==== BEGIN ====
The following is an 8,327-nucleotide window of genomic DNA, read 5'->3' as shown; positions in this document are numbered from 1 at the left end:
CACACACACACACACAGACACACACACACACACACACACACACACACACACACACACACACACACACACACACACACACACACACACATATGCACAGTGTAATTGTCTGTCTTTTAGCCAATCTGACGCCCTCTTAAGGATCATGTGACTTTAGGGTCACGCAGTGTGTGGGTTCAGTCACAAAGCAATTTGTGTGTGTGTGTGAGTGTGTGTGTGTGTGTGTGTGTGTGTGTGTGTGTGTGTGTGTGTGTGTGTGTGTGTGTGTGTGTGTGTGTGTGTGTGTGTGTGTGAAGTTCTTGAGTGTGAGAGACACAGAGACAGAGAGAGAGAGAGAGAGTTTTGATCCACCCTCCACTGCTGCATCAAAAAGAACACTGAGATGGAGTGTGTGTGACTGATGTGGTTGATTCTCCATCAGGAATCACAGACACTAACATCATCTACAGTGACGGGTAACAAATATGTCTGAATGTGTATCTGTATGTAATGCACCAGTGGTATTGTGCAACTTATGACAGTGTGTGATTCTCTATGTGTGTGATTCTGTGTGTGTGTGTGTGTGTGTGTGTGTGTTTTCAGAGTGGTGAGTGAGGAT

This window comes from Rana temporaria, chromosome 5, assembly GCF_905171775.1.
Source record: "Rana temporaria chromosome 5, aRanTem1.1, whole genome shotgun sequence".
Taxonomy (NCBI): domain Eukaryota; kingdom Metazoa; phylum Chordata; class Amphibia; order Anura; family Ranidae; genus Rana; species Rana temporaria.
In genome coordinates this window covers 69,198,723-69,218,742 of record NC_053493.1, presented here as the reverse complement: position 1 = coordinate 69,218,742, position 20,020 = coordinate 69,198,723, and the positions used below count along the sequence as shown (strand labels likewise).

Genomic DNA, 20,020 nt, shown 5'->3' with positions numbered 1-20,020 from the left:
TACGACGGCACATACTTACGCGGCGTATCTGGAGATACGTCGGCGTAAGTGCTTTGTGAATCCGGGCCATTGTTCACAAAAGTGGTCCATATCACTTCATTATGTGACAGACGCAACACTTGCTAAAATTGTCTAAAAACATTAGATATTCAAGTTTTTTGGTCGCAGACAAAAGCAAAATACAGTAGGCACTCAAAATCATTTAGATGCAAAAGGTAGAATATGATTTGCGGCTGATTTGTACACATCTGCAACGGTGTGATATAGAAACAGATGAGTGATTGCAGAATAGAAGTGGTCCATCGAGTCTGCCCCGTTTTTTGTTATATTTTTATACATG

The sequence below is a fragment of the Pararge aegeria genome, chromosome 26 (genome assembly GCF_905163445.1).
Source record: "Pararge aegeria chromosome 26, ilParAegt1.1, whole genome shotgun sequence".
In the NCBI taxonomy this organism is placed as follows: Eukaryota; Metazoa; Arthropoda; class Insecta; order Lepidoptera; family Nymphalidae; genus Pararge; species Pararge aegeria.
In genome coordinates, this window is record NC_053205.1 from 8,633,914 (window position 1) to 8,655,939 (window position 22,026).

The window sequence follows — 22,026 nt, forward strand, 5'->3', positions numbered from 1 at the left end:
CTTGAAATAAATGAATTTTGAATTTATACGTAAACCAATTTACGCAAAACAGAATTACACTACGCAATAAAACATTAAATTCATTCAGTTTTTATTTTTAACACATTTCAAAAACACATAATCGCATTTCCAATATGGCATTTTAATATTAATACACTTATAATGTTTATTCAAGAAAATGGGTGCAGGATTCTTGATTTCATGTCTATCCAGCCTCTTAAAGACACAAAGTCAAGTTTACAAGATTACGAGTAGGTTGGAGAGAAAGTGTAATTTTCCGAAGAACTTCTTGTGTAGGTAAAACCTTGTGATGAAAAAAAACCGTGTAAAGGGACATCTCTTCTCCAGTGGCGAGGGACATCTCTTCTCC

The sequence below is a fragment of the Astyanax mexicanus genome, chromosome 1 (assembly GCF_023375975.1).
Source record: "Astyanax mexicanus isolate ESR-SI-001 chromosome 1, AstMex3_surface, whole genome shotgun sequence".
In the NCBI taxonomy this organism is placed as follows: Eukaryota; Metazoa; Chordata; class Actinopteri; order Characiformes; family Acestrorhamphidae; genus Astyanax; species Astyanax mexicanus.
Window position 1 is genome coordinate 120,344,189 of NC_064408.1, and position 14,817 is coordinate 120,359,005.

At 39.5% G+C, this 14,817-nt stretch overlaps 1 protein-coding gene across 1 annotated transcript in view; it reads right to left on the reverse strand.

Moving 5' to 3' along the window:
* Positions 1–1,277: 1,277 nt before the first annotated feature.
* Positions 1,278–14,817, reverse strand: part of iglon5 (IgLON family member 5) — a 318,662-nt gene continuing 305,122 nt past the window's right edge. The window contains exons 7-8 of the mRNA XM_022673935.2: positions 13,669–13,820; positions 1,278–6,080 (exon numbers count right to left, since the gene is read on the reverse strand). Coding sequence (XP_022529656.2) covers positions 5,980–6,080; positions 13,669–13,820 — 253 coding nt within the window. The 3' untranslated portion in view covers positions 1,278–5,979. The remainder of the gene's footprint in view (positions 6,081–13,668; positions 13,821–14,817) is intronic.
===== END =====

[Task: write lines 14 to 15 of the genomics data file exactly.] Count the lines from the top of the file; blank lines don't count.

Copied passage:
CTTGAAATAAATGAATTTTGAATTTATACGTAAACCAATTTACGCAAAACAGAATTACACTACGCAATAAAACATTAAATTCATTCAGTTTTTATTTTTAACACATTTCAAAAACACATAATCGCATTTCCAATATGGCATTTTAATATTAATACACTTATAATGTTTATTCAAGAAAATGGGTGCAGGATTCTTGATTTCATGTCTATCCAGCCTCTTAAAGACACAAAGTCAAGTTTACAAGATTACGAGTAGGTTGGAGAGAAAGTGTAATTTTCCGAAGAACTTCTTGTGTAGGTAAAACCTTGTGATGAAAAAAAACCGTGTAAAGGGACATCTCTTCTCCAGTGGCGAGGGACATCTCTTCTCC

The sequence below is a fragment of the Astyanax mexicanus genome, chromosome 1 (assembly GCF_023375975.1).